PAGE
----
Running and Travelling: Lisbon, Portugal

IMG_1215After a week in Portugal, I have never been so happy to see pavement to run on! Lisbon was an incredible city with tons to do and see but I hardly ever saw anyone running and I quickly discovered that there was a reason why. All the street and sidewalks are cobblestone. Bike lanes abruptly end and then start again a few hundred metres later completely inexplicably. And along the water, the only place that doesn’t have enormous hills, has no shade. Now that my running rants are over, let me tell you more about my trip.

I knew very little about Lisbon before I arrived besides that it was on the ocean. It turns out that Lisbon is one of the oldest cities in Europe, older than Rome even and you can see evidence of this everywhere. It is called the city of seven hills and it definitely is hilly. The part that I stayed in is called Alfama, it is full of winding cobblestone streets. Because of how old it is, there is no grid at all and it is super easy to get lost. I have never been so happy for the GPS on my phone because I would probably still be wandering around Lisbon, lost forever, without it.

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After a few days of sightseeing and running basically on the same path along the water, because part of it is a bike lane and it was flatish, I decided it was time for an adventure. Around Lisbon, there are a bunch of towns to go see and one is the beach town of Cascais. My long run was scheduled to be 26km on Sunday so I decided that instead of running around Lisbon, I would run the 29km to Cascais and just walk the last bit of it.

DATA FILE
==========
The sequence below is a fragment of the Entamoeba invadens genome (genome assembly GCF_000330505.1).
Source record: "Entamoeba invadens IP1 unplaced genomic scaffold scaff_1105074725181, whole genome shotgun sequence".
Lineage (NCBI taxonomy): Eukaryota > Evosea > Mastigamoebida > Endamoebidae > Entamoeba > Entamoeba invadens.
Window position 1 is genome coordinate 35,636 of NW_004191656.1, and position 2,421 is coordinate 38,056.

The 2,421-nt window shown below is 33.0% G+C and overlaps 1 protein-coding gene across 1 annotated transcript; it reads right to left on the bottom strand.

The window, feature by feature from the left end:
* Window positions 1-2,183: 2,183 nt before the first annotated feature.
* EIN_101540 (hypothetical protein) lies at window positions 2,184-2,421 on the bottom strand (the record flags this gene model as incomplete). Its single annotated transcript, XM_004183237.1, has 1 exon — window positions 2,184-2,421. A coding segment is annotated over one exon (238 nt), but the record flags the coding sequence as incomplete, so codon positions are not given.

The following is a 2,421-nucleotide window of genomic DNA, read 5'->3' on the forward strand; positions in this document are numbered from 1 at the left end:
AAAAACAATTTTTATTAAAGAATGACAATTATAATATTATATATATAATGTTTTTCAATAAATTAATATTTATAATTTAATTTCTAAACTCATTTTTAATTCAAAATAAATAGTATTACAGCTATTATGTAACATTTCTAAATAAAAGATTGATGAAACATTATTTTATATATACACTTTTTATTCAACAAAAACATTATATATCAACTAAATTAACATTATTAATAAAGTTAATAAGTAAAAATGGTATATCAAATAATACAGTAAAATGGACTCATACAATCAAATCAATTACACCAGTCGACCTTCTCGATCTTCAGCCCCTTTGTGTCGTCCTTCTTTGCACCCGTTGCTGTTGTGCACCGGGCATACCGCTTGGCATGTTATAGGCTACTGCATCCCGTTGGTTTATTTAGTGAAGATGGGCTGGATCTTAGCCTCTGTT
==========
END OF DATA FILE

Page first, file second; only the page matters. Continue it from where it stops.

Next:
Google maps on my phone seemed to think it was walkable so I decided to follow the walking instructions to get there. I left around 7:30am on Sunday morning, hoping to get there before it got too hot out. Thankfully, it ended up being a relatively cool day (~23C) and there was a nice wind. What I didn’t account for is where my maps would take me, around 8am I ran past a club that still had a line outside and the people looked as confused to see me as I was to see them! After that, I ran along the water and saw some other runners so I felt better that I was going in the right direction.

IMG_1220This run would have never been possible in North America. The majority of where I ran was a very small sidewalk that ran along a small highway. I’ve never seen anywhere in North America that has anything that practical beside the highways. A couple times, I was running on (cobblestone, of course) sidewalk that was about a foot wide with cars speeding by and I seriously questioned what I was doing. Surprisingly, everyone going by seemed to think it was very normal. I managed not to get lost and make it in one piece though!

For the first hour or so, I managed to run in the shade but after that the sun was on my back the whole time. I had to stop twice to buy more water. I know one Portuguese word, thank you, so trying to buy stuff especially in little towns along the way was interesting but I did manage.

When I arrived in Cascais, I decided to go into the ocean so I would be a little bit less smelly but I wrongly assumed that because of Lisbon’s warm climate that the ocean would be warm. As soon as I put my foot in the water was cold enough that my foot cramped. It was definitely an effective way to cool off quickly and give my legs a little ice bath! I spent the rest the day looking around Cascais and enjoying the beach but not swimming!

IMG_1227The rest of my time in Lisbon, my runs were the same as before my trip to Cascais, along the waterfront in the blazing sun with no shade and a lot of hills to get back to where I was staying! Lisbon was a great place to visit with friendly people, tons of history but not the best destination for a running trip.

Now I’m home for a few weeks before I’m going back to Europe for a little vacation. Next I will be running and travelling in Switzerland.

Happy running!

 

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